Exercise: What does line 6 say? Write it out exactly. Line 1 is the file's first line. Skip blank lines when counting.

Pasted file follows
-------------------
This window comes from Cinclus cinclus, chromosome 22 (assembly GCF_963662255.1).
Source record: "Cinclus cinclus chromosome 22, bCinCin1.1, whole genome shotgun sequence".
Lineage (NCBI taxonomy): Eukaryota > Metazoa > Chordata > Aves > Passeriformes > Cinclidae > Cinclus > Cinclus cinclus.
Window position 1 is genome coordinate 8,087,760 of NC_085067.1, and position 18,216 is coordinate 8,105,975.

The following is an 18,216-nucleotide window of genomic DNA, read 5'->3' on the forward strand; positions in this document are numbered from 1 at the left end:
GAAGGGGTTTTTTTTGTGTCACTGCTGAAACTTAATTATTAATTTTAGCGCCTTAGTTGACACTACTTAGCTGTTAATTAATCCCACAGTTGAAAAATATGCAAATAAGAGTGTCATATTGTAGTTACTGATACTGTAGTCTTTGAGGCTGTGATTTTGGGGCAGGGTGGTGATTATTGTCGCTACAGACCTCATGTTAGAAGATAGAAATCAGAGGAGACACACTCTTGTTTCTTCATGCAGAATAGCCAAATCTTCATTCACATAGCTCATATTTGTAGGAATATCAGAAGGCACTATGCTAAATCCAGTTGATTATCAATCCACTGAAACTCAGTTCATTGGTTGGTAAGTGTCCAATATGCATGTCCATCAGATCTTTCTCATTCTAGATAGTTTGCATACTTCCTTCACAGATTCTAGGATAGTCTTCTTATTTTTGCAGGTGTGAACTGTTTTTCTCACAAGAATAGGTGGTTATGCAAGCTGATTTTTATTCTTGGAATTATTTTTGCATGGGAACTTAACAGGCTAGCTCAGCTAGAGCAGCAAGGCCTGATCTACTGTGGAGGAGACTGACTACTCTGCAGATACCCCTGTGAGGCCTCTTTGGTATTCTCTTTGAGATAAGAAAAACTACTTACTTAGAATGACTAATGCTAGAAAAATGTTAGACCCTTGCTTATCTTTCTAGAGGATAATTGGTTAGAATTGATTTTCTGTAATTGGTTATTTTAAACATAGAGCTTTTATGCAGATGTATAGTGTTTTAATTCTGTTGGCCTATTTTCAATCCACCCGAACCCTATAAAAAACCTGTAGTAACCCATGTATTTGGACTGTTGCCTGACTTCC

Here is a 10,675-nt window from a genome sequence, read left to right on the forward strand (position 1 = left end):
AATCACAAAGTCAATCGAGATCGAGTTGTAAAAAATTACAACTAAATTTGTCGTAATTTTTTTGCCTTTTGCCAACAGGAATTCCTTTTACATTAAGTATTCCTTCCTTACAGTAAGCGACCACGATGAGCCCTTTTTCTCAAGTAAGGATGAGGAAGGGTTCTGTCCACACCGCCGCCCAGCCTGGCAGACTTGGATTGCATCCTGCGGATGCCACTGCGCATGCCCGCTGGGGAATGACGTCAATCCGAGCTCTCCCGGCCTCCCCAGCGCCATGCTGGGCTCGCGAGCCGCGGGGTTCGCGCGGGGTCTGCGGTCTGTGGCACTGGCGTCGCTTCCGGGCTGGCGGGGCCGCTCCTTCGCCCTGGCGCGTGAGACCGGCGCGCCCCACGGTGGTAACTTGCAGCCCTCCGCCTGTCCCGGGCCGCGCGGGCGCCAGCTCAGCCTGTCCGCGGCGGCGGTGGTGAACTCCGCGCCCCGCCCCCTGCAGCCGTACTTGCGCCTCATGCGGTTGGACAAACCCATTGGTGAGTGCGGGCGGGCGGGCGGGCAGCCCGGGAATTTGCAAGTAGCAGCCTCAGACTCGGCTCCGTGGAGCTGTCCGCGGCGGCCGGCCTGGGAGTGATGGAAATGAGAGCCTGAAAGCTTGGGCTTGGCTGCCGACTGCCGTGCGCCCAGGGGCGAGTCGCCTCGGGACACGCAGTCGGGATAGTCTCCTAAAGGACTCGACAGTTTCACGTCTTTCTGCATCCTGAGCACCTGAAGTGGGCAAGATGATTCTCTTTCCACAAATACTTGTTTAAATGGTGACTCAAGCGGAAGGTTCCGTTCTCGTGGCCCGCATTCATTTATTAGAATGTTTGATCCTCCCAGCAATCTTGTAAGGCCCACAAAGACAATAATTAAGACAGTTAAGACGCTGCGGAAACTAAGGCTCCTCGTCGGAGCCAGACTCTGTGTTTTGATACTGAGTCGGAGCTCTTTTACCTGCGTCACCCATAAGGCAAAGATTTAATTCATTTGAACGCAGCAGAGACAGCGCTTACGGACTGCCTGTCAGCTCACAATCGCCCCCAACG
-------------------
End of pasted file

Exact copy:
GAAGGGGTTTTTTTTGTGTCACTGCTGAAACTTAATTATTAATTTTAGCGCCTTAGTTGACACTACTTAGCTGTTAATTAATCCCACAGTTGAAAAATATGCAAATAAGAGTGTCATATTGTAGTTACTGATACTGTAGTCTTTGAGGCTGTGATTTTGGGGCAGGGTGGTGATTATTGTCGCTACAGACCTCATGTTAGAAGATAGAAATCAGAGGAGACACACTCTTGTTTCTTCATGCAGAATAGCCAAATCTTCATTCACATAGCTCATATTTGTAGGAATATCAGAAGGCACTATGCTAAATCCAGTTGATTATCAATCCACTGAAACTCAGTTCATTGGTTGGTAAGTGTCCAATATGCATGTCCATCAGATCTTTCTCATTCTAGATAGTTTGCATACTTCCTTCACAGATTCTAGGATAGTCTTCTTATTTTTGCAGGTGTGAACTGTTTTTCTCACAAGAATAGGTGGTTATGCAAGCTGATTTTTATTCTTGGAATTATTTTTGCATGGGAACTTAACAGGCTAGCTCAGCTAGAGCAGCAAGGCCTGATCTACTGTGGAGGAGACTGACTACTCTGCAGATACCCCTGTGAGGCCTCTTTGGTATTCTCTTTGAGATAAGAAAAACTACTTACTTAGAATGACTAATGCTAGAAAAATGTTAGACCCTTGCTTATCTTTCTAGAGGATAATTGGTTAGAATTGATTTTCTGTAATTGGTTATTTTAAACATAGAGCTTTTATGCAGATGTATAGTGTTTTAATTCTGTTGGCCTATTTTCAATCCACCCGAACCCTATAAAAAACCTGTAGTAACCCATGTATTTGGACTGTTGCCTGACTTCC